That this happens in a country where free speech and free press laws are among the strongest in the world show the extent of the transformation of news broadcasting our societies undergo. I do not believe the change is as dramatic as mentioned, but we need to be wary about it and track fake news and fake statements with more urgency.
I recently read an analysis of the current issue facing our societies which I found interesting: the fact that in recent times, the innovation cycles have become shorter than the typical 25-30 years generation renewal cycle.
We know that it can be difficult for a generation to accept new ideas and concepts and that it often takes a generational renewal to transform beliefs and usage (by the way this effect is particularly important in scientific, academical and research circles).
With innovation cycles now becoming shorter than a typical generational cycle, we raise the challenge of people having to transform their worldview, way of working and usage of technology within their own generation. And it is clear that our society is not particularly well prepared for that challenge: for example, the lack of adult education and the fact that studies are generally uniquely undergone in younger years.
I like the idea to consider this observation as a potential root cause of many tensions and issues we observe in our current society. It is powerful enough to create a lot of good questions about the need to support current generations through a workplace and social transformation that will create 2 or 3 major transitions through their adult life.
This excellent post by Quartz ‘We’re thinking about the fourth industrial revolution all wrong‘ gives some perspective on terminology. It compares what is now generally understood as the “Fourth Industrial Revolution” (1st: steam engine; 2nd: oil & electricity; 3rd: internet; 4rd: digital) and what we name here in this blog the Fourth Revolution (1st: language; 2nd: writing; 3rd: broadcasting (printing etc); 4th: cheap 2-way communication).
I like very much this article of course because it exposes that we should not be myopic and that the real change is akin to what we expose in this blog since the beginning. What is usually meant by the “Fourth Industrial Revolution” is in fact just a way to name a trend into the digital, but the real change is really very cheap, global, 2-way communication. In this article, it is mentioned as “the period of industrialized intelligence, rising with the mental-energy-saving inventions of the mid-20th century and continuing through today. Much as the industrial revolution dehumanized biological strength with machines, the displacement of biological intelligence with computers represents the dehumanization of intellectual labour. Projecting current techniques a few years forward suggests that autonomous systems will eventually be capable of outcompeting humans in every area where intelligence is the key component of production.”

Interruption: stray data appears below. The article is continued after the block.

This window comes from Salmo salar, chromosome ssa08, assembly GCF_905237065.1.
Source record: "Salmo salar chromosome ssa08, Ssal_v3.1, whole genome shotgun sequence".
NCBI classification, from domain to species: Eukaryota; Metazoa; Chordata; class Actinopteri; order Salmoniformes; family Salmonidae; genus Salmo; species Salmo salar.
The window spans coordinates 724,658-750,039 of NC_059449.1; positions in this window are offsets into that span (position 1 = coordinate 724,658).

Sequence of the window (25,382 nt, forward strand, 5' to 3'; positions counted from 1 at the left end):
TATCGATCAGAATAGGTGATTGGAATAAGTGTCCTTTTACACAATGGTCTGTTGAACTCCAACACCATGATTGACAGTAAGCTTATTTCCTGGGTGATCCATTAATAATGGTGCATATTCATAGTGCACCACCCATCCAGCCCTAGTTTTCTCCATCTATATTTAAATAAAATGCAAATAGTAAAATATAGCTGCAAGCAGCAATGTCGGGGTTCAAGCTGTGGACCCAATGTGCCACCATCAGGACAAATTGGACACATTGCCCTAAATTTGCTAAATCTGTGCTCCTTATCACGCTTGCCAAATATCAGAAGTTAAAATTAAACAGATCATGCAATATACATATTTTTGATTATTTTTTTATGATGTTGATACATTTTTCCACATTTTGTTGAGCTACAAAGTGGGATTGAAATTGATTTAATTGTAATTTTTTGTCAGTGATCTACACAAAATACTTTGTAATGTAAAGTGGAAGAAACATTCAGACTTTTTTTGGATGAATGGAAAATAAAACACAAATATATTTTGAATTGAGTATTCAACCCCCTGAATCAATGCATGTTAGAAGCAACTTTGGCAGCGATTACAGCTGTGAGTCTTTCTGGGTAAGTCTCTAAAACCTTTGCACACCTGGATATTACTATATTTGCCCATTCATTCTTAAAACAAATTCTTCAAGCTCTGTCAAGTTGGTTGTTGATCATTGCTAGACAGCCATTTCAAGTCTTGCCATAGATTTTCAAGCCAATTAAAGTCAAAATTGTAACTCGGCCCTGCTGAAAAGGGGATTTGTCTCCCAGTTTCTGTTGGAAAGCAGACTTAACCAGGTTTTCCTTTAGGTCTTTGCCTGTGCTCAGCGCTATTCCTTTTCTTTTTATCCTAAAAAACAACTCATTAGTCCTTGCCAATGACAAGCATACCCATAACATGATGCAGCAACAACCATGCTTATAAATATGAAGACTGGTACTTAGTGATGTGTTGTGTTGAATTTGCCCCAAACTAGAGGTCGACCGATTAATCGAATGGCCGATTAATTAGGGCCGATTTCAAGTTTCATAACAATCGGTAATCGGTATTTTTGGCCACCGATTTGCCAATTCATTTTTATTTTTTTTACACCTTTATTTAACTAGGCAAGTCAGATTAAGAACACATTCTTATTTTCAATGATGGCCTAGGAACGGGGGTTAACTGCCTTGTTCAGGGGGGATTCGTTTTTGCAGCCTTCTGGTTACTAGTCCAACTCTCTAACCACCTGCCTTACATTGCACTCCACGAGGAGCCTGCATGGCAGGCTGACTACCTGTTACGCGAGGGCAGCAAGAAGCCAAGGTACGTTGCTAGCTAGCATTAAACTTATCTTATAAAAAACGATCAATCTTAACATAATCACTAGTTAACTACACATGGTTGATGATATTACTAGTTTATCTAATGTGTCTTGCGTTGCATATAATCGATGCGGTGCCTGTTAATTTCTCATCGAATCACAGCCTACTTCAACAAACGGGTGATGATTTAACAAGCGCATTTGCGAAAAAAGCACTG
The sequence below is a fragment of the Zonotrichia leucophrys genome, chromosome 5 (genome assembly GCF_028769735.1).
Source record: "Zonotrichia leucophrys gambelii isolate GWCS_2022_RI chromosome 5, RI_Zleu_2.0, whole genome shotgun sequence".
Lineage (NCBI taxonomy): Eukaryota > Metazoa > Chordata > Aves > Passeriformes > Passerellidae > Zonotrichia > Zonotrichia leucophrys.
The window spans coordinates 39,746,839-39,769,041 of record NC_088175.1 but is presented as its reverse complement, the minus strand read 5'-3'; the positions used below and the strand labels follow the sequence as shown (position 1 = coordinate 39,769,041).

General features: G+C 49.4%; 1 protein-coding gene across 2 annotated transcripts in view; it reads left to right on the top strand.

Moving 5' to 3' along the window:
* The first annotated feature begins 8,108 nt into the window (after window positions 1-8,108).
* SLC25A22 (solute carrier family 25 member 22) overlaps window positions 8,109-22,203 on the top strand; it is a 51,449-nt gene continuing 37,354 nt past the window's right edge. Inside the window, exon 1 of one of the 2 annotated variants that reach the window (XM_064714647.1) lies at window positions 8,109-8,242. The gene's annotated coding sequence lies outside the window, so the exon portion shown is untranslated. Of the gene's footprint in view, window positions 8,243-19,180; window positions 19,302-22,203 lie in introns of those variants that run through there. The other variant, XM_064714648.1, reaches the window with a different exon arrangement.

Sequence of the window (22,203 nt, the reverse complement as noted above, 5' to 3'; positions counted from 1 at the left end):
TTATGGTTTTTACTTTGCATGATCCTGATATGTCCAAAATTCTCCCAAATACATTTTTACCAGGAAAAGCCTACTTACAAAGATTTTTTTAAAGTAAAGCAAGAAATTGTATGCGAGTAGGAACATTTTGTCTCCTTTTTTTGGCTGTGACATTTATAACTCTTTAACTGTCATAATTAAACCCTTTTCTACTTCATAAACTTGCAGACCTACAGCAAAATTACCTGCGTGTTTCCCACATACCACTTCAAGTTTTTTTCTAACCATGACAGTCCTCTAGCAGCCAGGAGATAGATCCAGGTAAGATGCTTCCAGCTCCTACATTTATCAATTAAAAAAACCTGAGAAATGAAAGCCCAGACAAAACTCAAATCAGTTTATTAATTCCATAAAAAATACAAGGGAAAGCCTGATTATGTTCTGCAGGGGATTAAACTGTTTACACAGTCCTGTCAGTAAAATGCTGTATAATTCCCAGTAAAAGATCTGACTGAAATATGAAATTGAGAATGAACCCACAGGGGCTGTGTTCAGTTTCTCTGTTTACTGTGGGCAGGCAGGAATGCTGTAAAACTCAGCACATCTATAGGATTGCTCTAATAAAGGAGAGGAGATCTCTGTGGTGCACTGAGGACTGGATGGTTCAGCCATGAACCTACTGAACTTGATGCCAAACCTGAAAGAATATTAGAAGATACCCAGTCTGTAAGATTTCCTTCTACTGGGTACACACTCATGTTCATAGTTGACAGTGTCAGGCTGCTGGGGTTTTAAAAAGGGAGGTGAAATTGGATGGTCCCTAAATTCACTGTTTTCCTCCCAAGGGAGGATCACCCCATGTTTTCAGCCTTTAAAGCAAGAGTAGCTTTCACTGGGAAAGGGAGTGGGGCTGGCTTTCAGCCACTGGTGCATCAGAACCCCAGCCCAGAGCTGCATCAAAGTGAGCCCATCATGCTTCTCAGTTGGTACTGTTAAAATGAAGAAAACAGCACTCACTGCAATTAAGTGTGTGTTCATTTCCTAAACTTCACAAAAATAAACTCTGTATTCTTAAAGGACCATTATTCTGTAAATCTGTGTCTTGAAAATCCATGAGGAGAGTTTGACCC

To avoid falling in the trap of overestimating the importance of present trends, it is always worth taking a deep historical perspective. In any case, the current transformation is really a revolution, and probably much deeper than the concept of “Fourth Industrial Revolution” would imply: we are now beyond the Industrial Age!
As mentioned in the Fourth Revolution book, I expect there might still be another step which is how to engineer climate, but that’s probably still far away. Anyway, the interesting part here is that we are now to the point where adapting is becoming the mainstream approach – and avoiding social collapse at the same occasion: “Can modern society prepare for a world in which global warming threatens large-scale social, economic, and political upheaval? What are the policy and social implications of rapid, and mostly unpleasant, climate disruption?”
The question is now whether climate change will be sudden and disruptive, or sufficiently progressive to allow for adaptation of current infrastructure. The question is open for the scientists, but it is quite possible, as is the case in natural phenomena, that the extreme events will drive any adaptation.
“It may seem like artificial intelligence is just the next thing after online ads. It’s not. It’s a jump in category. It’s a whole different world, and it has great potential. It could accelerate our understanding of many areas of study and research […] And these things only work if there’s an enormous amount of data, so they also encourage deep surveillance on all of us so that the machine learning algorithms can work. That’s why Facebook wants to collect all the data it can about you. The algorithms work better.”
Therefore, it is possible that the rising of AI combined with the ad-financed model is the fundamental reason why the Google and Facebook are excessively collecting data on us. The issue is that this may lead to “building this infrastructure of surveillance authoritarianism merely to get people to click on ads.” It might be time to change the business model of the internet.